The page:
We will be shocked (and college admission officers would be dismayed) if the distribution shifts dramatically and 400 or 600 or 700 becomes the new mean. 500’s on the new test will probably be as commonplace as 500’s on the old test. The concern for students has less to do with an inability to perfectly compare the new SAT to the old SAT but rather how that uncertainty flows through to comparisons between the new SAT and the ACT.
Students should choose between tests based on a careful assessment of which test suits them better. This assessment is informed by a number of factors – some qualitative and some indirectly related to the test itself – but most crucially by a quantitative evaluation of practice test results. Ongoing practice tests then become a critical component of the test prep regimen.
For current 12th graders, this assessment was straightforward. They took well-established and reliable practice tests for the ACT and the old SAT and then compared their performance using the concordance table that was developed years ago through collaboration by the ACT and College Board. A student in the sample scenario depicted below had a solid, reliable indicator that the ACT suited her better.
Notice that the column for the new SAT is empty until May 2016. And even in May, the relationship between new SAT scores and ACT scores will have to be derived by comparing each to the most closely corresponding old SAT score. This synthetic form of concordance is the best we’ll have until roughly 2019 when the first studies are completed that are actually based on a cohort of college freshmen who took both the ACT and the new SAT while in high school.
This means that the only way right now to even try to compare a score on a new SAT practice test to an ACT score is to first make a questionable assumption that a new SAT score of, say, 530 is the same as a 530 on the old SAT, and then use the old concordance table above to compare that 530 to the ACT.
Such a comparison is further flawed by the speculative nature of the 530 from the new SAT practice test in the first place. The College Board released four practice tests last spring for the new SAT. These were beta tests, and the rough scales (score conversion tables) provided were preliminary, as well. The mock tests and tentative scales from the College Board are certainly more useful than the junk (I’m being kind) that’s been put out by third party publishers, but as test prep resources, the College Board materials are simply not as robust or reliable as the live exams released by ACT over the last two decades.
A student choosing the new SAT over the ACT is relying on a series of steps with interrelated and shaky assumptions:
- Take a “beta” practice test for new SAT and a released live exam for ACT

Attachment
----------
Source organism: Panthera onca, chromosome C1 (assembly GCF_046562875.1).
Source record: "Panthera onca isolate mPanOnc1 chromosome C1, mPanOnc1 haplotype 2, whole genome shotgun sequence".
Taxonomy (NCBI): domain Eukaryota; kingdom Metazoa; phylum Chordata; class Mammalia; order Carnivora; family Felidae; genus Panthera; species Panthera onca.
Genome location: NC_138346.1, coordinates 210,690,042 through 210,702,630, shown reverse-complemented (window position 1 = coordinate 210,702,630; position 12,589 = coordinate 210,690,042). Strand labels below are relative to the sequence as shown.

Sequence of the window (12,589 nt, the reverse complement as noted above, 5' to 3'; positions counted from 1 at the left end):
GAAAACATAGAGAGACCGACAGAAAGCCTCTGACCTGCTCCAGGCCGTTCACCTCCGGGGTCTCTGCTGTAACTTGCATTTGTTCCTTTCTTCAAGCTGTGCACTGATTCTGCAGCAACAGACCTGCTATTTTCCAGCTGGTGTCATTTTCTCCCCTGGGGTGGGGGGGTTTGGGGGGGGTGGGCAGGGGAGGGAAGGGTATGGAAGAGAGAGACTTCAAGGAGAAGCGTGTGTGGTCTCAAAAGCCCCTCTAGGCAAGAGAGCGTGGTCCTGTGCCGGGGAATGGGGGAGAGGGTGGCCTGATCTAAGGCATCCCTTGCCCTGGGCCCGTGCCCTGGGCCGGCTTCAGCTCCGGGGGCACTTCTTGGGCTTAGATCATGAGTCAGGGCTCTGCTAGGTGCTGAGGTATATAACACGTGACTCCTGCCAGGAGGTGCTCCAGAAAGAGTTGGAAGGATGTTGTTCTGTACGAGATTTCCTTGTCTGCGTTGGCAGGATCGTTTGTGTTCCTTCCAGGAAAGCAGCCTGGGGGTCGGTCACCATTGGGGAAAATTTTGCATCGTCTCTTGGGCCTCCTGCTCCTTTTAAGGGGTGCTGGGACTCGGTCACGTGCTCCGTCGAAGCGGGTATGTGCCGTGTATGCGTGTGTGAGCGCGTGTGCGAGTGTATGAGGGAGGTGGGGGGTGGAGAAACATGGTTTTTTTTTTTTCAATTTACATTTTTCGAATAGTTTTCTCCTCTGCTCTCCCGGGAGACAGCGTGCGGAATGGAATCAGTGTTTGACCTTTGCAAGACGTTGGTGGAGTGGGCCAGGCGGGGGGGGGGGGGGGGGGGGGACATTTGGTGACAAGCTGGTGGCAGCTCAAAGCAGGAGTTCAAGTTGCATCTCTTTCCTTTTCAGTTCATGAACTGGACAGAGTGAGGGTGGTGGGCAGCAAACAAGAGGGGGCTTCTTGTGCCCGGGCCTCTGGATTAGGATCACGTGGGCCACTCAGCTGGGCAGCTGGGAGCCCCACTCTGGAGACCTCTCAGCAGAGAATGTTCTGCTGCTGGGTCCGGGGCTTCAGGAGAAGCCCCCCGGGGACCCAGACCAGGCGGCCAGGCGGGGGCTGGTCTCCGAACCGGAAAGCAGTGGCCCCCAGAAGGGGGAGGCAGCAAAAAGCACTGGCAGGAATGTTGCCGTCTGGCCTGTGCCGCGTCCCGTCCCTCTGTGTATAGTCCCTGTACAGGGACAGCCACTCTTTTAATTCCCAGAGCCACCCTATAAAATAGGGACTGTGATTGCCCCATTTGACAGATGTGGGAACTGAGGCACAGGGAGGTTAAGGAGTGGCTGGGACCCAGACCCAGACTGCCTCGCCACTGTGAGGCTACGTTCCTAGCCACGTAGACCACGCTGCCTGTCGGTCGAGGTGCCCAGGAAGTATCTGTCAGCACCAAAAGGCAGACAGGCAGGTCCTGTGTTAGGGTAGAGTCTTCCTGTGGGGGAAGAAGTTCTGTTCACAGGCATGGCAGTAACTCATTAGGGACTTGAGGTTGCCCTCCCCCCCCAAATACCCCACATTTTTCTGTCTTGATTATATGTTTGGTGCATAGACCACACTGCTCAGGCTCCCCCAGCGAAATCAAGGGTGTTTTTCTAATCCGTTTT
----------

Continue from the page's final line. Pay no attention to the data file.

- Estimate score for new SAT based on preliminary practice test scales
- Take a leap-of-faith that new SAT score aligns with score on old SAT
- Use a concordance table designed for the old SAT to compare the faith-based score with ACT
- Decide that estimated new SAT score is so much stronger than ACT score that it’s worth accepting the uncertainties and compromises around new SAT
Having read this far, you can probably appreciate why fewer than 1 in 20 Compass students have run these numbers and concluded that the new SAT is the better choice. Some uncertainty will be addressed by the release of the scores for the PSAT that juniors took back in October. PSAT scores were supposed to be released by mid-December but have been delayed until Jan 7. Return to this blog then for a detailed assessment of what is revealed — the distribution of scores in particular. It’s likely that the pendulum will start to swing back slightly towards the SAT after students see their PSAT scores and start to feel more comfortable with what they’re facing.
Meanwhile, who are the students who are already choosing the new SAT over the ACT in spite of the drawbacks? The rationales vary widely and tend to be very specific.
- The student with learning differences who received approval of special accommodations by the College Board but was denied them by the ACT.
- The student with unavoidable conflicts with the ACT dates.
- The student with overwhelmingly strong evidence from practice tests that the new SAT is a better fit.
- The student who is toxicologically allergic to the ACT Science.
- The student for whom reading and comprehension speed is such an overriding factor that the slightly reduced pacing of the new SAT swings the decision.
These types of individual concerns can be identified and examined and may tip the scales, but they are the exceptions. Students taking the ACT are, in most cases, making the tactically correct decision. We are happy to help you make sure you are making the right choice too.